Yuri van der Burgt(1,2), Irene van den Broek(2), Nico Smit(2), Fred Romijn(2), Jan Nouta(2), Marco Bladergroen(1), Arnoud van der Laarse(2), Wilma Mesker(3), Rob Tollenaar(3), Christa Cobbaert(2)
(1) Center for Proteomics and Metabolomics (2) Department of Clinical Chemistry (3) Department of Surgery
Numerous serum protein profiling efforts have aimed for biomarker discovery since the early days of mass spectrometry(MS)-based proteomics. These pipelines have yielded many promising protein candidates, but disappointingly none of these has been translated into a truly validated medical test. Alternatively, strategies have been followed to convert existing routine uniplex protein assays into an MS-based in-vitro diagnostic test, however also in this case the success rate has been low so far. In this presentation both approaches will be discussed with regard to requirements needed for translation or implementation these into a clinical chemistry laboratory.
Numerous serum protein profiling efforts have aimed for biomarker discovery since the early days of mass spectrometry(MS)-based proteomics. These pipelines have yielded many promising protein candidates, but disappointingly none of these has been translated into a truly validated medical test. Alternatively, strategies have been followed to convert existing routine uniplex protein assays into an MS-based in-vitro diagnostic test, however also in this case the success rate has been low so far. In this presentation both approaches will be discussed with regard to their potential to translate or implement these into a clinical chemistry laboratory. Crucial is awareness of the conditions, or requirements, needed for such routine applications (Smit et al. Translational Proteomics 2014).
State-of-the-art MS-based proteomics pipelines will be overviewed in the context of providing diagnostic or prognostic markers, often not as a single species but rather as a panel or signature of proteins. As an example, we have developed fully automated and standardized sample preparation strategies in combination with ultrahigh resolution MS to obtain cancer-specific peptide and protein signatures. Also, we have used the inherent multiplexing capacity of an MS-based assay to quantify different apolipoproteins via targeted peptide measurements (multiple reaction monitoring, MRM). Finally, the approach of combining protein immunocapture with MS-based quantification will be discussed and exemplified.
Three different MS-based proteomics strategies have been followed to either profile or quantify serum proteins in patient cohorts. In the first case, serum samples were obtained from cancer patients prior to surgery, and from healthy volunteers (“controls”) with informed consent. This study was approved by the Medical Ethical Committee of the LUMC. Samples were collected and processed following an in-house developed fully automated high-throughput magnetic bead-based solid-phase extraction (SPE) procedure to enable peptide and protein profiling studies. Briefly, the isolation of peptides and proteins was performed using 10 microliter of Invitrogen Dynabeads for each analysis of 5 microliter human serum on a fully automated Hamilton liquid-handling robot platform. After washing and desorption two microliter of eluate material was used for matrix-assisted laser desorption ionization (MALDI) spotting and profiles were acquired on a Fourier transform ion cyclotron resonance (FTICR) MS system equipped with a 15T magnet. In a second strategy, an SPE-protocol was used on the same robotic platform to first immunocapture specific tryptic peptides with commercially available anti-peptide antibodies (SISCAPA) and then quantify the peptide using a MALDI time-of-flight system (van den Broek et al. Methods 2015). In the third case, serum apolipoproteins were quantified via a bottom-up workflow combined with MRM-measurement on an Agilent tripleQ MS-system. A careful design of experiments was followed to optimize digestion conditions and native, value-assigned sera were used for external calibration thus allowing accurate protein quantification.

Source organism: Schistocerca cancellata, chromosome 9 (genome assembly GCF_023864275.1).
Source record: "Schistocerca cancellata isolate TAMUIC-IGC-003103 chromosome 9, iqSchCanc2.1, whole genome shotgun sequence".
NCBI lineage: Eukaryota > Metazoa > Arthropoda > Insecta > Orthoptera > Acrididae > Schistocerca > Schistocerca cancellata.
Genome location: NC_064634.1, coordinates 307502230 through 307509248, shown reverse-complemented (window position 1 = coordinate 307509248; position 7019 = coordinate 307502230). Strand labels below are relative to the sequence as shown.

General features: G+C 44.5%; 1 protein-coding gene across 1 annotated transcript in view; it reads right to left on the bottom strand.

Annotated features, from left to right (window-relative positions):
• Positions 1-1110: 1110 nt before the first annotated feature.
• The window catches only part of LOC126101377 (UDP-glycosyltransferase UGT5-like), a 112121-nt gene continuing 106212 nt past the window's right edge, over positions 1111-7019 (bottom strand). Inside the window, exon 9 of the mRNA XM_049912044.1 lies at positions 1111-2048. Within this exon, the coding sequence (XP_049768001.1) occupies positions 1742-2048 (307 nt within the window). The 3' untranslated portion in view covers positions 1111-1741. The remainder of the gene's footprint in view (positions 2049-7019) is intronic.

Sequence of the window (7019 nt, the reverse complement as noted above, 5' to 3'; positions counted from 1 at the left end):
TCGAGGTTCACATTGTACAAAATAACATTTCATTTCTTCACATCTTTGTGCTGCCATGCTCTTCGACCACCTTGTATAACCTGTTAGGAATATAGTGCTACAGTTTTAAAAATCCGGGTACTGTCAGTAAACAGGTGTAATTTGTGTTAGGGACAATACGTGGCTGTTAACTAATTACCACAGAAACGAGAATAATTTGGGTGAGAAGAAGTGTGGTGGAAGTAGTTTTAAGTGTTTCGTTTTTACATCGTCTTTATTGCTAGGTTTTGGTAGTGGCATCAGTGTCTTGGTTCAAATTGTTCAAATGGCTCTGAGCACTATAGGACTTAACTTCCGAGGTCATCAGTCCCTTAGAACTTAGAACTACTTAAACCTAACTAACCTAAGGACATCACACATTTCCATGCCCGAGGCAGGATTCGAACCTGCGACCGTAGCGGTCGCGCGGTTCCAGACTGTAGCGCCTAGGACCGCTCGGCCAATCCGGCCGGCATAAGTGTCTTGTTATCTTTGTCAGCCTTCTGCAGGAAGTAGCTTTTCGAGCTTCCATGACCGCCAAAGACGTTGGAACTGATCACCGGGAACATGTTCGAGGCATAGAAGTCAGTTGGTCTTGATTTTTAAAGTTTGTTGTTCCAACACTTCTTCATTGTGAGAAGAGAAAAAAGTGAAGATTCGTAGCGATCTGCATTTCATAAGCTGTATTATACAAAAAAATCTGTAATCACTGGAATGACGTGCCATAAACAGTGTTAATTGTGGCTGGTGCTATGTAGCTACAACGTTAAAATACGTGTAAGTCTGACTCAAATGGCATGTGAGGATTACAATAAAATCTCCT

Profiles of complex mixtures of peptides and proteins were analyzed at a high-throughput using fully automated sample processing strategies in combination with ultrahigh resolution 15T MALDI-FTICR MS. This platform provided “next-generation profiles” of general serum peptides and proteins that were used for “case-control” classification based on a set of previously characterized peptides using relative intensities. Full automation of the preparation and analysis process ensured standardization together with high discriminative power. With this approach, endogenous peptide and protein signatures were found for colorectal cancer and pancreatic cancer. In the latter case, the MS-results were compared with the mostly used clinical serum biomarker, namely carbohydrate antigen 19-9. Although it was concluded that these peptide signatures are a potential candidate for early disease detection, the road towards clinical implementation is not straight-forward. This is partly due to the difficulties encountered with regard to quantifying peptides and proteins in such profiles and the lack of external calibrators. Moreover, robustness is an issue since these profiles are sensitive for any change in sample collection as well as -processing procedure. In this context, quantification of proteolytic peptides may have superior advantage, provided the digestion step is carefully controlled. Requirements for implementation (or translation) of such strategies into routine clinical practice will be discussed.